You are postulating that the rest of us are not justified to have any opinion on these matters before we have read a lot of books on the history of philosophy – preferably, I suppose, the same books as you have read. Well, maybe the rest of us have also read a lot of books, but just not those that you prefer.
      And maybe one does not need to know a lot about the history of philophy to be able to see some crucial flaws in postmodernism, poststructuralism, relativism etc. For instance, it is presupposed by adherents of these trends that those using them must be left leaning persons or even marxists, because the left leaning persons are those who have a high moral and the will to do good, and therefore, as long as they are the only ones playing by the postmodernist rules, it will be good. But postmodernism can also be used – and has been used – by people leaning to the right, for example holocaust deniers and deniers of man-made climate change. They, too, can utilise postmodernism to say that there is no objective truth, and therefore you cannot say that holocaust did actually happen. You do not need to study the history of philosophy for twenty yours before you make the simple test of reversing the sides and look at what would happen if the political right used the same philosophy.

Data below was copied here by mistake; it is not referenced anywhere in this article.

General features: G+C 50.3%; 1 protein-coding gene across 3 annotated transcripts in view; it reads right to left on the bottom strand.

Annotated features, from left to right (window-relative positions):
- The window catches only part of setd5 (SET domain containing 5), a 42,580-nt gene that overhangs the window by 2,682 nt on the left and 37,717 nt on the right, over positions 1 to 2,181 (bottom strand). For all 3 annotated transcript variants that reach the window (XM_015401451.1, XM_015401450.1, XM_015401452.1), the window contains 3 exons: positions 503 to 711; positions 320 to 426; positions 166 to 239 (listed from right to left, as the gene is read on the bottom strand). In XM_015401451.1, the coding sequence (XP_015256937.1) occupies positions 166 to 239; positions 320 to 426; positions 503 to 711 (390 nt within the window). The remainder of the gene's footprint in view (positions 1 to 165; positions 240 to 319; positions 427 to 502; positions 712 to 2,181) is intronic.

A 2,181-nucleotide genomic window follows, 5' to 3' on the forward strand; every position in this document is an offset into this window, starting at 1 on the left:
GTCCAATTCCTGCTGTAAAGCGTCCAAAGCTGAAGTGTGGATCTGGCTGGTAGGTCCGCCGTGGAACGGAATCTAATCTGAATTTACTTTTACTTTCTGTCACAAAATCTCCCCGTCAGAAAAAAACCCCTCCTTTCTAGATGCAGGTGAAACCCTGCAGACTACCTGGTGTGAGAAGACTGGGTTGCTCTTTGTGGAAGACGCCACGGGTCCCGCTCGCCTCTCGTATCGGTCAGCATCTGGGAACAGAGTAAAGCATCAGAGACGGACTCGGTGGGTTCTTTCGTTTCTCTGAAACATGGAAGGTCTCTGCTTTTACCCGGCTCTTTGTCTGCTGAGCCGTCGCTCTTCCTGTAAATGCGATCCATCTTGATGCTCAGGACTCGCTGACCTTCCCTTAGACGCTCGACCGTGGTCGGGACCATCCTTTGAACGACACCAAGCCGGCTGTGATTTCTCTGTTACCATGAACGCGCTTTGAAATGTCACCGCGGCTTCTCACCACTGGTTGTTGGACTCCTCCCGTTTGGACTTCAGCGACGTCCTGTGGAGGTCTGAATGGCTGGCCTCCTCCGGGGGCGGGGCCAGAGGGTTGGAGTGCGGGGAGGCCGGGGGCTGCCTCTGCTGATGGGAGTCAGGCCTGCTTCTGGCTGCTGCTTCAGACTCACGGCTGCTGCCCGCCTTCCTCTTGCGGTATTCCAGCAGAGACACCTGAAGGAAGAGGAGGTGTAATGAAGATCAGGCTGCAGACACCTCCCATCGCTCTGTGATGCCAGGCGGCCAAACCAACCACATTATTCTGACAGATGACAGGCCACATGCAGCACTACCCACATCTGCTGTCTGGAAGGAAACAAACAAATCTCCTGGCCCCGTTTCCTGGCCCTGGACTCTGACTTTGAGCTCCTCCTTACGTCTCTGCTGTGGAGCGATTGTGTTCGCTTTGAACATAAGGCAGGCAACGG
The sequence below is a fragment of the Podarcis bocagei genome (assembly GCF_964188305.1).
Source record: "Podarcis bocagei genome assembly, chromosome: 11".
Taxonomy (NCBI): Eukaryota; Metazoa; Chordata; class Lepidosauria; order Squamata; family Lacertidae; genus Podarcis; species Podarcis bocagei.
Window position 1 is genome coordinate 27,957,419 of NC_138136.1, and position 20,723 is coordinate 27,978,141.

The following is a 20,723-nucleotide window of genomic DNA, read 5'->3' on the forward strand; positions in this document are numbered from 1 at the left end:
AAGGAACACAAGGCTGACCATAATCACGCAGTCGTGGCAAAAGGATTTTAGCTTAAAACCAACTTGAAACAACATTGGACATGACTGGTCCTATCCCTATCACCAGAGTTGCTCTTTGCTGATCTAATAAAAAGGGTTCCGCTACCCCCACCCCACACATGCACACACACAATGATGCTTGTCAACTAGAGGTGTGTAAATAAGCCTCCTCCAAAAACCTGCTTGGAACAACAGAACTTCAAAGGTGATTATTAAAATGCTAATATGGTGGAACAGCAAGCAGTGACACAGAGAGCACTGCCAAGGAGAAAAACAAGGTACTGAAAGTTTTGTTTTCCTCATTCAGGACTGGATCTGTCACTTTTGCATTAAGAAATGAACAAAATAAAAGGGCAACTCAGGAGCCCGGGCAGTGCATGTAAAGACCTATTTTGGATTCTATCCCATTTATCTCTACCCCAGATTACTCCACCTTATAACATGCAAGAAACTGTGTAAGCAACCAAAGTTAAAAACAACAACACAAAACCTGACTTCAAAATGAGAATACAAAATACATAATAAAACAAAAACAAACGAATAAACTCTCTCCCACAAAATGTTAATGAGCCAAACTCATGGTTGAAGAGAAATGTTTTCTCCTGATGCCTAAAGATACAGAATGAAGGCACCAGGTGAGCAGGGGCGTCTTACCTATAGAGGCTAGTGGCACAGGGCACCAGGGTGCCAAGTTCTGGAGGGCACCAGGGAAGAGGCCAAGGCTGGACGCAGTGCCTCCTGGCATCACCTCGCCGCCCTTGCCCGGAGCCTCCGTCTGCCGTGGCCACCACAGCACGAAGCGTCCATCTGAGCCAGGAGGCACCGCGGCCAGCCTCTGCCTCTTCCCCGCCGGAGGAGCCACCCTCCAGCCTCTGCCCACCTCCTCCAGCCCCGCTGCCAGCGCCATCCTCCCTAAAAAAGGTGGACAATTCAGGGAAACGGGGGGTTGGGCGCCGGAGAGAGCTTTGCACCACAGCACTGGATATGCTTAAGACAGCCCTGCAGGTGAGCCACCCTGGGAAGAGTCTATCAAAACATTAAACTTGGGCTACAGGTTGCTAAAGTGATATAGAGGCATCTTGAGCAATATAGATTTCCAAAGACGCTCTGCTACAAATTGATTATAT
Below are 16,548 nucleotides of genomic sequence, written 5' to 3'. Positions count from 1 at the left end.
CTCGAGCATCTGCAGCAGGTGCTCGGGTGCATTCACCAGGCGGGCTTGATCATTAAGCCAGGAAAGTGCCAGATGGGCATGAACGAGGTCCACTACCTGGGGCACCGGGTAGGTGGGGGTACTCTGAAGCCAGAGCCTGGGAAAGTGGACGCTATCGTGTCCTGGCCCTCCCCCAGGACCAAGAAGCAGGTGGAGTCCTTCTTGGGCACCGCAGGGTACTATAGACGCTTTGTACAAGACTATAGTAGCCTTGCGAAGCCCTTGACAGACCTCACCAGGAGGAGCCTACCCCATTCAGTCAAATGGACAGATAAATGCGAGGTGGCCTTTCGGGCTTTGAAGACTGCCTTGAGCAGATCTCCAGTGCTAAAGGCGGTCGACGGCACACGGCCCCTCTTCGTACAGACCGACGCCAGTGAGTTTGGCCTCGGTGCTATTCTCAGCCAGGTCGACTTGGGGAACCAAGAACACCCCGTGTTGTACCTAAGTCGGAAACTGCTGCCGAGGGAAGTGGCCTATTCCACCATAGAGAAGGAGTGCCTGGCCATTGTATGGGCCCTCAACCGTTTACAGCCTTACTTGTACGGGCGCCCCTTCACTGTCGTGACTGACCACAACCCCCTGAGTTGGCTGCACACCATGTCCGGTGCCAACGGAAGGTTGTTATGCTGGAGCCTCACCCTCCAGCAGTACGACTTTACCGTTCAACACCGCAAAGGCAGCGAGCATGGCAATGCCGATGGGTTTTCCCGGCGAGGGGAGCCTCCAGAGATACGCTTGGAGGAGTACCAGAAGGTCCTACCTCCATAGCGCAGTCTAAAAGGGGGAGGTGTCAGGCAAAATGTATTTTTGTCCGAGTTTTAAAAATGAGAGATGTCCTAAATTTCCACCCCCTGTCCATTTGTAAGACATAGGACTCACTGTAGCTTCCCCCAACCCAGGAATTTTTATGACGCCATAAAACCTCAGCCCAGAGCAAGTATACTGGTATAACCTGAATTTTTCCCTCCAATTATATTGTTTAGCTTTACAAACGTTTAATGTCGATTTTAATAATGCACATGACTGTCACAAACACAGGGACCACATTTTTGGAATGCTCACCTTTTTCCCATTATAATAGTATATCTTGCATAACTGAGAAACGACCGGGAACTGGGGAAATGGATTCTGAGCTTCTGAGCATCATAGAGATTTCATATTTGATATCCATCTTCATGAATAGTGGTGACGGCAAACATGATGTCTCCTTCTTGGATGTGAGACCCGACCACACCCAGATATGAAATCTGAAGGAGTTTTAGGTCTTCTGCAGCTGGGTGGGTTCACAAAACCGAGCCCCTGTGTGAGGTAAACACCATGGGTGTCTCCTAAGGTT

Also, you do not need to study the history of philosophy for twenty years to be able to see that Berger & Luckmann, or Latour, or Foucault, or Butler, do not present any evidence for their most remarkable claims of social construction. If you read their texts carefully just in those exact places where they put forward their most remarkable claims, you will see that to back up and support those claims they have nothing but postulates, taken out of the blue sky without any concrete evidence. Any intelligent and honest person, reading their texts carefully and without prejudice, can see that. But if you read a lot of books on the history of philosphy, maybe you get so confused that you cannot see things clearly anymore.


  8. Stephen